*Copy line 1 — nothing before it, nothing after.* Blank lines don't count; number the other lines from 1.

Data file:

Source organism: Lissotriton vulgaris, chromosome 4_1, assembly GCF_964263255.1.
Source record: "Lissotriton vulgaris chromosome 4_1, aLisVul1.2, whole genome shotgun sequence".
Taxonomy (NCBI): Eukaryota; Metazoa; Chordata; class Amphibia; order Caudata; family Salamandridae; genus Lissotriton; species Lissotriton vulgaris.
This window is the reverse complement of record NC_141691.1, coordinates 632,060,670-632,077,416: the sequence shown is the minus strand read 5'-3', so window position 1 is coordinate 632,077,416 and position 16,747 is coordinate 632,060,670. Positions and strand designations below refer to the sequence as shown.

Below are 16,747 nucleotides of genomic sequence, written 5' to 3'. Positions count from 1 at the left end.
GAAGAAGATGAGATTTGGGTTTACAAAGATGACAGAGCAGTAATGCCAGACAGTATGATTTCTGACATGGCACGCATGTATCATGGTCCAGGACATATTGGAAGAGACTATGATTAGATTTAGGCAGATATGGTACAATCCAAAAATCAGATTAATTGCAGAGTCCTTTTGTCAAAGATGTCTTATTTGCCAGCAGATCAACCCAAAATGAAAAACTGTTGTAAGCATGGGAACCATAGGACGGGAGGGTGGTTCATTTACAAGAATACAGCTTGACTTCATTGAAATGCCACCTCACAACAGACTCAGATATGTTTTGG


Source organism: Lissotriton vulgaris, chromosome 4_1, assembly GCF_964263255.1.